On a different note... I was just thinking about how amazing our bodies are. They are so smart and they really know what they want. It is really amazing and pretty darn cool that our bodies get hungrier when they need more food and less hungry when they need less food (note: not all body's are able to send accurate signals - I followed a specific meal plan for a long time to be able to recallibrate my signals). They really know how to defend where they want to be. As long as you have a connection to and a good relationship with your body, then your body really will give you good, wise guidance. I think there are some things we can all do to increase our connection with ourselves. Physiologically, we can eat in mostly nutritious ways. We can eat real food and get enough protein, carbs, and especially fat. (Note: I do not mean eat with rules and never eat sweets. I say this because I know if I were to read those last sentences when I had my ED, I would have read it as a justification for my ED). We can also move and stretch our bodies. We can notice and respond to aches, pains, and exhaustion. We can be near nature - feeling sun, fresh air, and noticing bugs, leaves, and flowers. Psychologically, we can value ourselves and set up our lives so that we have a network of people whom we trust. We can include things in our lives which honor our authentic desires and goals and bring us pleasure. I do think that when we are psychologically and physiologically in balance, more-or-less, then we can have this connection with ourselves and our bodies that is really rewarding. Our bodies can tell us to eat when they need energy, they can get full when they don't, they can experience pleasure in the presence of sights, sounds, and scents, that drive us to the kitchen to cook or to the park to play. They can tell us to take a nap, to read a book in solitude, or they can guide us to call a friend or go on a run or out dancing. Our bodies really regulate themselves REALLY well if we let them. If we are physiologically and psychologically balanced, our bodies are really good at regulating ourselves. I mean, it's really amazing! When we take care of our psyche, our souls, and our bodies, our bodies are in a position to help us maintain that position of homeostasis.... It is just really very, very, very cool!!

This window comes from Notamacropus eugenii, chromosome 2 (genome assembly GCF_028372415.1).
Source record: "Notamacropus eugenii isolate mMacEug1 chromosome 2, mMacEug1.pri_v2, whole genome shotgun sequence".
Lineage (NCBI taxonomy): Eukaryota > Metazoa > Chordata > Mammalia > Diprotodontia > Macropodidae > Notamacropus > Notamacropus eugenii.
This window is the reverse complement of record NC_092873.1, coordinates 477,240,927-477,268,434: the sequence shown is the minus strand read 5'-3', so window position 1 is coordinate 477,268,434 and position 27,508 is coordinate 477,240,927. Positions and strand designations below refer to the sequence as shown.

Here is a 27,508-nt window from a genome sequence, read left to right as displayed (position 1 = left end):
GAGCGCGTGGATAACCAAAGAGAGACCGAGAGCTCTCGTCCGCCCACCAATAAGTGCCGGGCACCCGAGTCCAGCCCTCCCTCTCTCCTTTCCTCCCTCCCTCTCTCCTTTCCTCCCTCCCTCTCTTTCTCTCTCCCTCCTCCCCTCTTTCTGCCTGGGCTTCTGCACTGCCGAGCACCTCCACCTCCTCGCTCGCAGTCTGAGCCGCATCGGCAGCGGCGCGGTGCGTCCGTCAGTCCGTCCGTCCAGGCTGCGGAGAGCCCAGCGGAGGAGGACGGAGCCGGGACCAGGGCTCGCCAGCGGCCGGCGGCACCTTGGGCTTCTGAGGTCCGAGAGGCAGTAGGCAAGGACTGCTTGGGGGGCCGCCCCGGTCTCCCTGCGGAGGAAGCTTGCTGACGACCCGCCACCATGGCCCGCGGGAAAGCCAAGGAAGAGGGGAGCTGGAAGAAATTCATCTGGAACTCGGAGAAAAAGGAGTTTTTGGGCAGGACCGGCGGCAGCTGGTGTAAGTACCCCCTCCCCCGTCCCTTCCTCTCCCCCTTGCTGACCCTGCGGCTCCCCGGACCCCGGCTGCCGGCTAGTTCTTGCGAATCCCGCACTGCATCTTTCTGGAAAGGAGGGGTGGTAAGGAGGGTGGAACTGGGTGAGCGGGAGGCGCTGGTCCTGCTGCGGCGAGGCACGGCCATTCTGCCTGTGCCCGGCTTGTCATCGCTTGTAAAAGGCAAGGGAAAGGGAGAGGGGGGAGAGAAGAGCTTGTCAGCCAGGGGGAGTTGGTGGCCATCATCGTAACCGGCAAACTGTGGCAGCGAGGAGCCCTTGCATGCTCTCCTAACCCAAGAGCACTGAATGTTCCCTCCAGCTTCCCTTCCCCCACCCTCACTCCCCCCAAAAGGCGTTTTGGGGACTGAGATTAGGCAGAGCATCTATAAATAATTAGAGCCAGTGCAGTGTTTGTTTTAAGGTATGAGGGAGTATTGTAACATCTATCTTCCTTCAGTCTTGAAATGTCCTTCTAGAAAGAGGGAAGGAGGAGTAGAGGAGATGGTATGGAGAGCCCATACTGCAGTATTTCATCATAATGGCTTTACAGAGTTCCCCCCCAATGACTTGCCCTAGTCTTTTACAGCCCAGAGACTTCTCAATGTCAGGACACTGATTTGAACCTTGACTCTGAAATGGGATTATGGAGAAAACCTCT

1. Clearly you can speak from the perspective of the recovered! Unfortunately,as you are aware, your mind will play tricks on you when you are in the depths of your eating disorder, making trusting your body a tricky thing!